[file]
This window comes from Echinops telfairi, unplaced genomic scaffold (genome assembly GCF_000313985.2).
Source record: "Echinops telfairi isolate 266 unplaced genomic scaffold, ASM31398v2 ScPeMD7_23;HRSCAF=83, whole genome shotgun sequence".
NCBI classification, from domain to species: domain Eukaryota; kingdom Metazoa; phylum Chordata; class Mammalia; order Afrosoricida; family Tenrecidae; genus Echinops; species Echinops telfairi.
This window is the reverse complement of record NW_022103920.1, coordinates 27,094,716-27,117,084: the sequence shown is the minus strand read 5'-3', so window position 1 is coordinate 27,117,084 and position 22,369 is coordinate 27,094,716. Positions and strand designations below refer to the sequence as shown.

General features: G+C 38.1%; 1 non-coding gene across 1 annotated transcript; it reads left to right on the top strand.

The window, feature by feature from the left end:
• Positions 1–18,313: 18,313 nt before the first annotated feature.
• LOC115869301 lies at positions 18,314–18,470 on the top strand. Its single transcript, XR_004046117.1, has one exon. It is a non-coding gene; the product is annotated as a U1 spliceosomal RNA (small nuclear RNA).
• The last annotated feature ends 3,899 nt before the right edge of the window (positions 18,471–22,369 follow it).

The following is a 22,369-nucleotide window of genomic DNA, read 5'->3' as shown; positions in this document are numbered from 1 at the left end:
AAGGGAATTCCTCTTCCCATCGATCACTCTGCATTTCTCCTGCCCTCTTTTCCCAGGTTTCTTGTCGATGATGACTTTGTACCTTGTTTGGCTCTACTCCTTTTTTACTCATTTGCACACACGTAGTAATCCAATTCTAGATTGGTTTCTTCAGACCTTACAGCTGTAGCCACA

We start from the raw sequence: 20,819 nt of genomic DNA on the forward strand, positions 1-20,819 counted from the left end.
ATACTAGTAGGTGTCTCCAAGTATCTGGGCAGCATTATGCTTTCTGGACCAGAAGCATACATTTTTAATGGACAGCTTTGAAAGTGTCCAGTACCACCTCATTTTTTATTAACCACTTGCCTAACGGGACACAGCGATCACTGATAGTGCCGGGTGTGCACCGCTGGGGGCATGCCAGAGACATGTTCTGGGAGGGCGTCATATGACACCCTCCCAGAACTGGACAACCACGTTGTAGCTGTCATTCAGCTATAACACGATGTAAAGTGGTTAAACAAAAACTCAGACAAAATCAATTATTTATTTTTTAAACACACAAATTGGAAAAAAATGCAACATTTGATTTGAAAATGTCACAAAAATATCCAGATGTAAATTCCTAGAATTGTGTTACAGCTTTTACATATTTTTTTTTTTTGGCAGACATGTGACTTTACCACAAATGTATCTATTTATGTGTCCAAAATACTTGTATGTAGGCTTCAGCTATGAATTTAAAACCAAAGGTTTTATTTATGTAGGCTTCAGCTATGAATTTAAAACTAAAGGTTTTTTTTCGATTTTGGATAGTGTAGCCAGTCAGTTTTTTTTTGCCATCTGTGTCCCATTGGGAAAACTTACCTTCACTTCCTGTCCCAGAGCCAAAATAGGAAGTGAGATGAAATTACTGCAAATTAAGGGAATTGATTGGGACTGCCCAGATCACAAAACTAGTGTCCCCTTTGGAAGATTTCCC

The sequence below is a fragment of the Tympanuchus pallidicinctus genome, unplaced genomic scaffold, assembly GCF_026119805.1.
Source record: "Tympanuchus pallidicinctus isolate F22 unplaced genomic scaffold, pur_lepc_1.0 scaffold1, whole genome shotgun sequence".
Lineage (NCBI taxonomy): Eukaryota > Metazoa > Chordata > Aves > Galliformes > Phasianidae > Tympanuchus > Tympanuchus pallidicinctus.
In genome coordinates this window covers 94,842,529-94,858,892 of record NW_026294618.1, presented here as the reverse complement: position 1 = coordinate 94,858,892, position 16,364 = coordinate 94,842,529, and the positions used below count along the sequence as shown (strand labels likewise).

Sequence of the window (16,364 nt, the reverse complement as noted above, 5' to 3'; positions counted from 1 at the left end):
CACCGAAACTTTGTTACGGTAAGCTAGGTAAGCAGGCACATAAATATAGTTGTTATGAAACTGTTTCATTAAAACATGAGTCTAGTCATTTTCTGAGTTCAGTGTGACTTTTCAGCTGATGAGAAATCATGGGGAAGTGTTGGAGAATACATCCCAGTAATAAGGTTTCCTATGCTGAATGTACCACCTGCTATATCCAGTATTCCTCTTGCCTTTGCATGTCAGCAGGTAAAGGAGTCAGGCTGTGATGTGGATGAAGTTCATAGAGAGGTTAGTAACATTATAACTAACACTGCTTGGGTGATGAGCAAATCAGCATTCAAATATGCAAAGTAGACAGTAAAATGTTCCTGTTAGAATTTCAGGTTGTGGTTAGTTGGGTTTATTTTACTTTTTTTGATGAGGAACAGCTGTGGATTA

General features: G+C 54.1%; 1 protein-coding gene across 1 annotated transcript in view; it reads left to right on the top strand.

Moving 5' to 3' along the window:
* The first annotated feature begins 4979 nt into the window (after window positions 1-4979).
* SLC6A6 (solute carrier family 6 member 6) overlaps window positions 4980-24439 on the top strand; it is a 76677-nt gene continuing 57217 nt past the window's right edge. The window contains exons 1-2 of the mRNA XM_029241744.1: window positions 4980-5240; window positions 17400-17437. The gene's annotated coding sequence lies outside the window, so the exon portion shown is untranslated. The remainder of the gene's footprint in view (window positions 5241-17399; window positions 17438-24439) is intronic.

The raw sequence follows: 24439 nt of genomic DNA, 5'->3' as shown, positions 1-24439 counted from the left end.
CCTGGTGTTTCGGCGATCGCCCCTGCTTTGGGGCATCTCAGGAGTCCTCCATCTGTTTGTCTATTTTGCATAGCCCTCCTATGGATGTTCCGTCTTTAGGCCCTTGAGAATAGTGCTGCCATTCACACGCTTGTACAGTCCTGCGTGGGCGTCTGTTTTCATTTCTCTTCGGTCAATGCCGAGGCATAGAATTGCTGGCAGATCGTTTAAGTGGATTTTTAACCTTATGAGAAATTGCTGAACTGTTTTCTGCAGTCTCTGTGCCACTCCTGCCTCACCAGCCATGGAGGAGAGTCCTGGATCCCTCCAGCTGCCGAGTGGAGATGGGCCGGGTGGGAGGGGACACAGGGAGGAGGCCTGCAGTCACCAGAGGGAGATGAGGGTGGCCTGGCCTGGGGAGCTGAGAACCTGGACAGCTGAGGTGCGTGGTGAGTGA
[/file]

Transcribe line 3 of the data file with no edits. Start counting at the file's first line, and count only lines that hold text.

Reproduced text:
NCBI classification, from domain to species: domain Eukaryota; kingdom Metazoa; phylum Chordata; class Mammalia; order Afrosoricida; family Tenrecidae; genus Echinops; species Echinops telfairi.